Thanks
    Barb Royce, Palatine Public Library, Palatine IL
    847-358-5881, x166

  10. Hi Barb,

    I am assuming you mean the ones posted in esnips (http://www.esnips.com/user/ncrlab). No permission is needed. They are provided with a Creative Commons license:

    “Materials from the computer classes offered by staff at the North County Regional Library are provided here under the Creative Commons Attribution-NonCommercial-ShareAlike 2.5 License. To view a copy of the license, visit http://creativecommons.org/licenses/by-nc-sa/2.5

    I know the Palm Beach County Library System would prefer you remove their logos if you will be using the materials for your library. :)

    As for attribution, it should be to the Palm Beach County Library System, not me, since the handouts were created for them, and are provided through their courtesy. :)

    But I really should post updated handouts, and in a better venue (like here), to make it easier. eSnips isn’t so easy to navigate and access anymore. :)

    Carol

  11. Hello Carol,

    I came across your articles about senior computer training while searching for online tutorials I could share with my parents. They are in their seventies and they struggle with the very basics and the terminology. LIke Ms. Crampton who posted here last year, I only found sites which required memberships at some cost (including SeniorNet) or else they assumed you have some basic level of knowledge. In fact, your mousing tutorial was one of the only things I found that was geared for what I think a true beginner needs. (My dad enjoyed it.)

    I’m curious if you have come across any free online tutorials specifically geared for seniors.

    Thanks,
    Wayne H
    Wellington, FL

    PS> My parents live in South Carolina and any free classes in their area have months long waiting lists.

  12. Thanks for posting the comment, Wayne.

    Online courses are probably not the best way for your parents to learn how to use a computer. The online Mousing Around tutorial is a great start, since learning to use the mouse is one of the most important steps in using a computer.

    Some people are visual and auditory learners. For them, classes, or one-on-one are usually best. Depending where they are located in South Carolina, there may be a couple viable options for learning to use the computer. The first is the local public library. Many libraries have some kind of training programs for beginners. Another option is SeniorNet, which has local classes in many places across the country, including at least one in South Carolina: http://www.seniornet.org/jsnet/index.php?option=com_content&task=view&id=64&Itemid=94#SOUTHCAROLINA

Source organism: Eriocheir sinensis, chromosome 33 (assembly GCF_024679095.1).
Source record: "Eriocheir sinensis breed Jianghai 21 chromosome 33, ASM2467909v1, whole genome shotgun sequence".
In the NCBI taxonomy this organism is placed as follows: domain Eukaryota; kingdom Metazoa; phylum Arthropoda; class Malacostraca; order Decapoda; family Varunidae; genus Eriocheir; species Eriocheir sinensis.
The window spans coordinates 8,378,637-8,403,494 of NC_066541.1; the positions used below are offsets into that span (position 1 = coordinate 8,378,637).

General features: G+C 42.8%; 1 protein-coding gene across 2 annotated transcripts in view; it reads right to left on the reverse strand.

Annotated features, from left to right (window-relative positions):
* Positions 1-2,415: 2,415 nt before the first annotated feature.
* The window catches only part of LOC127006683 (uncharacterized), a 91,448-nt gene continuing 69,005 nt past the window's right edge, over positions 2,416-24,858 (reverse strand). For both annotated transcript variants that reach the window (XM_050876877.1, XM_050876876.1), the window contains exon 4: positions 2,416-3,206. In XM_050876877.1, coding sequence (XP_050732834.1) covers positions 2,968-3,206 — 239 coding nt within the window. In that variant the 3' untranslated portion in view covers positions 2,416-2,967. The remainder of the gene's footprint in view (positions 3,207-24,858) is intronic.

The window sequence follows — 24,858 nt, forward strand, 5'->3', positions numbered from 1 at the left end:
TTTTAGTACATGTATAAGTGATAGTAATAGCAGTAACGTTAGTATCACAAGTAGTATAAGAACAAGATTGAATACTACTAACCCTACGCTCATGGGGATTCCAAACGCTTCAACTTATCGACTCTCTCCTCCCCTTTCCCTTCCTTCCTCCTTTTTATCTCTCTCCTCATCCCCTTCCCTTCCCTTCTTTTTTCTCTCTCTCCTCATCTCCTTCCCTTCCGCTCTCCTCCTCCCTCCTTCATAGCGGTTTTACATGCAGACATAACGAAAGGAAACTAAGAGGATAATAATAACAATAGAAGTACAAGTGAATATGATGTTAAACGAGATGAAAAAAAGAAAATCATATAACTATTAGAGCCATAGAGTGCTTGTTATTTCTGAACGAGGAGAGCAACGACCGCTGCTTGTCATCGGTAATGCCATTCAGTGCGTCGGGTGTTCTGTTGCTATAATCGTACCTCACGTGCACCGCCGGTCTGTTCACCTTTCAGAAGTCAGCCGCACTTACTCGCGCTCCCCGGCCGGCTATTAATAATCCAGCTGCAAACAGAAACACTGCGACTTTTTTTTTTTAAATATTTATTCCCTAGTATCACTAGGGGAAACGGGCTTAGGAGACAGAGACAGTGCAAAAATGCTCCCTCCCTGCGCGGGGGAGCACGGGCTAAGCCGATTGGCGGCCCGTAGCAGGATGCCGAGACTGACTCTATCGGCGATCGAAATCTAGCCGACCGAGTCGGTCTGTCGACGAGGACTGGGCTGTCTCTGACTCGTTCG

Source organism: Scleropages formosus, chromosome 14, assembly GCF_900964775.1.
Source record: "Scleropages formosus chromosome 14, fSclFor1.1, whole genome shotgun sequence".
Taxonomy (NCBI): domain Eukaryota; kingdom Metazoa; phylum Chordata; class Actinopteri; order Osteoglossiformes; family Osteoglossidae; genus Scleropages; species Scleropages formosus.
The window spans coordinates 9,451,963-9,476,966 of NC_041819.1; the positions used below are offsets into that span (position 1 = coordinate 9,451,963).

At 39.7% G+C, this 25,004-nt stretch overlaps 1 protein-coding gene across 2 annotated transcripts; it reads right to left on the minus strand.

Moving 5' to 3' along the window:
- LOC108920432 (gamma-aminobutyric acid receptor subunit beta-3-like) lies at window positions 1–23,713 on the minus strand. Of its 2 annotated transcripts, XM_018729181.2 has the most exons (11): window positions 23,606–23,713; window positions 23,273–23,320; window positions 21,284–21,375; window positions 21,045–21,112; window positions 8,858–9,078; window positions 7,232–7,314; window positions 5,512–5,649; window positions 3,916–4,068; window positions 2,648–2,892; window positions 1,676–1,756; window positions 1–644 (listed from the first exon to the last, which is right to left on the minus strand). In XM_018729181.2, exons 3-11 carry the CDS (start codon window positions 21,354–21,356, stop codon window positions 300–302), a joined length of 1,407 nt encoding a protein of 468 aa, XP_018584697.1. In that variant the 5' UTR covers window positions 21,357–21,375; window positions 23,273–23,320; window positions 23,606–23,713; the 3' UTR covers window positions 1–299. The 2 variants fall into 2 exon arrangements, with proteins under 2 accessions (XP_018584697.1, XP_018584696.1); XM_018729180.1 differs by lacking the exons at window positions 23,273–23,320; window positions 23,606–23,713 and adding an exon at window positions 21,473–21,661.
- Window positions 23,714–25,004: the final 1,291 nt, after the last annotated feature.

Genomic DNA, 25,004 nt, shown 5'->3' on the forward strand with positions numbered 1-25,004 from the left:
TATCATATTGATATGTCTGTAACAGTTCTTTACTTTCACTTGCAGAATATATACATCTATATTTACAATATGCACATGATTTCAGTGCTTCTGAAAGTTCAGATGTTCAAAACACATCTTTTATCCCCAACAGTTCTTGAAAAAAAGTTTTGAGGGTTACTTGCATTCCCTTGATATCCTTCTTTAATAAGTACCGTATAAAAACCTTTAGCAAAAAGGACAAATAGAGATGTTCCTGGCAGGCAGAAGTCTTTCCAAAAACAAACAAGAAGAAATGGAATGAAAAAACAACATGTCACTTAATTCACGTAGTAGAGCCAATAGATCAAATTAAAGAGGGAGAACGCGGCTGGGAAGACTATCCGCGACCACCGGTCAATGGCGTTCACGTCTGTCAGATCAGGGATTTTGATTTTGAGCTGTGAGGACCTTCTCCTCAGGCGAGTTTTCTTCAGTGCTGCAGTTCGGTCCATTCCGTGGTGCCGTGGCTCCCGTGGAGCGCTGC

Yet another option is a computer club, which usually has classes at different levels for its members. There is usually a membership fee, but in my experience it is fairly low (less than $50) and well worth the cost for the benefits. Computer clubs typically have a range of members (from beginner to expert), who are eager to share and help. Some South Carolina clubs are:

    http://www.keoweecomputerclub.com/
    http://www.user-groups.net/GCCUG/
    http://www.hhicc.org/
    http://www.suncitycc.org/
    http://www.ucpcug.org/

    (I am assuming they have a computer with Windows on it. There are also groups for Macintosh and Linux).

    If none of these are near your parents, I would suggest a visit to the local library, and ask them to locate a local user group for you (ask at the Reference Desk – they’re fantastic people!)

    Some people can learn just as easily using a good book. There are now several available that are geared to novices over 50, and which do a good job with basic concepts and skills:

    Windows Vista for seniors : for everyone who wants to learn to use the computer at a later age, by Ria Beentjes.
    Windows XP for seniors : for everyone who wants to learn to use the computer at a later age, by Addo Stuur.
    Easy Microsoft Windows Vista, by Shelley O’Hara (any of Shelley O’Hara’s “Easy” books are good)

    I hope this helps. It must be frustrating and difficult for both you and your parents.

    Carol

Leave a Reply